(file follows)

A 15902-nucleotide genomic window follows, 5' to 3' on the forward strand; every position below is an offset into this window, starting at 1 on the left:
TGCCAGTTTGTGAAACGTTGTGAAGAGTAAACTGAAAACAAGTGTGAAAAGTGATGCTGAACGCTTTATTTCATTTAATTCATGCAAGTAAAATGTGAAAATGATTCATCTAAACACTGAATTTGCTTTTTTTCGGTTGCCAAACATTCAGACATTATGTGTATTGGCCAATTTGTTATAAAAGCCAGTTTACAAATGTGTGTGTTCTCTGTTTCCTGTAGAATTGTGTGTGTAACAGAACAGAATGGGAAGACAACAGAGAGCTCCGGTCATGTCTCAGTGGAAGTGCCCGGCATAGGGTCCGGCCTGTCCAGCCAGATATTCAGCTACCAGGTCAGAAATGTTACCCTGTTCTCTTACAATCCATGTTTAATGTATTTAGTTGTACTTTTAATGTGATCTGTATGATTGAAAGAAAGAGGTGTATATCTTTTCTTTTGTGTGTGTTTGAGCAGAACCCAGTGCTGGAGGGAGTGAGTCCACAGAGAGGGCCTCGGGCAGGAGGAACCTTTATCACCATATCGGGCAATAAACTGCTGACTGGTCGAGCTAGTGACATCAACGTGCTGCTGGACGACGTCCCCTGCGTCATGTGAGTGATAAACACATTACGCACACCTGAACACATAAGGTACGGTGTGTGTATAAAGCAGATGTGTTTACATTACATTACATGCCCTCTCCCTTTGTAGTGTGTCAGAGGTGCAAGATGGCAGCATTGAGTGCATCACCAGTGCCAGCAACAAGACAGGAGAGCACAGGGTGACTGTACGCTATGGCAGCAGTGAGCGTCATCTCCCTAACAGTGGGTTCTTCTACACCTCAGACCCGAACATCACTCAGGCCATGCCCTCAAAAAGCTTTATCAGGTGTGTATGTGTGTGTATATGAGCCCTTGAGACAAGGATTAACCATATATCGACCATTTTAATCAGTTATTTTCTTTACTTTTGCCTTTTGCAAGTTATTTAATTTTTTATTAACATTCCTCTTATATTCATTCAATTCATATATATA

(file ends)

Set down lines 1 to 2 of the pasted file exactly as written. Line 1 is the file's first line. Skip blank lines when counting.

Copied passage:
A 15902-nucleotide genomic window follows, 5' to 3' on the forward strand; every position below is an offset into this window, starting at 1 on the left:
TGCCAGTTTGTGAAACGTTGTGAAGAGTAAACTGAAAACAAGTGTGAAAAGTGATGCTGAACGCTTTATTTCATTTAATTCATGCAAGTAAAATGTGAAAATGATTCATCTAAACACTGAATTTGCTTTTTTTCGGTTGCCAAACATTCAGACATTATGTGTATTGGCCAATTTGTTATAAAAGCCAGTTTACAAATGTGTGTGTTCTCTGTTTCCTGTAGAATTGTGTGTGTAACAGAACAGAATGGGAAGACAACAGAGAGCTCCGGTCATGTCTCAGTGGAAGTGCCCGGCATAGGGTCCGGCCTGTCCAGCCAGATATTCAGCTACCAGGTCAGAAATGTTACCCTGTTCTCTTACAATCCATGTTTAATGTATTTAGTTGTACTTTTAATGTGATCTGTATGATTGAAAGAAAGAGGTGTATATCTTTTCTTTTGTGTGTGTTTGAGCAGAACCCAGTGCTGGAGGGAGTGAGTCCACAGAGAGGGCCTCGGGCAGGAGGAACCTTTATCACCATATCGGGCAATAAACTGCTGACTGGTCGAGCTAGTGACATCAACGTGCTGCTGGACGACGTCCCCTGCGTCATGTGAGTGATAAACACATTACGCACACCTGAACACATAAGGTACGGTGTGTGTATAAAGCAGATGTGTTTACATTACATTACATGCCCTCTCCCTTTGTAGTGTGTCAGAGGTGCAAGATGGCAGCATTGAGTGCATCACCAGTGCCAGCAACAAGACAGGAGAGCACAGGGTGACTGTACGCTATGGCAGCAGTGAGCGTCATCTCCCTAACAGTGGGTTCTTCTACACCTCAGACCCGAACATCACTCAGGCCATGCCCTCAAAAAGCTTTATCAGGTGTGTATGTGTGTGTATATGAGCCCTTGAGACAAGGATTAACCATATATCGACCATTTTAATCAGTTATTTTCTTTACTTTTGCCTTTTGCAAGTTATTTAATTTTTTATTAACATTCCTCTTATATTCATTCAATTCATATATATA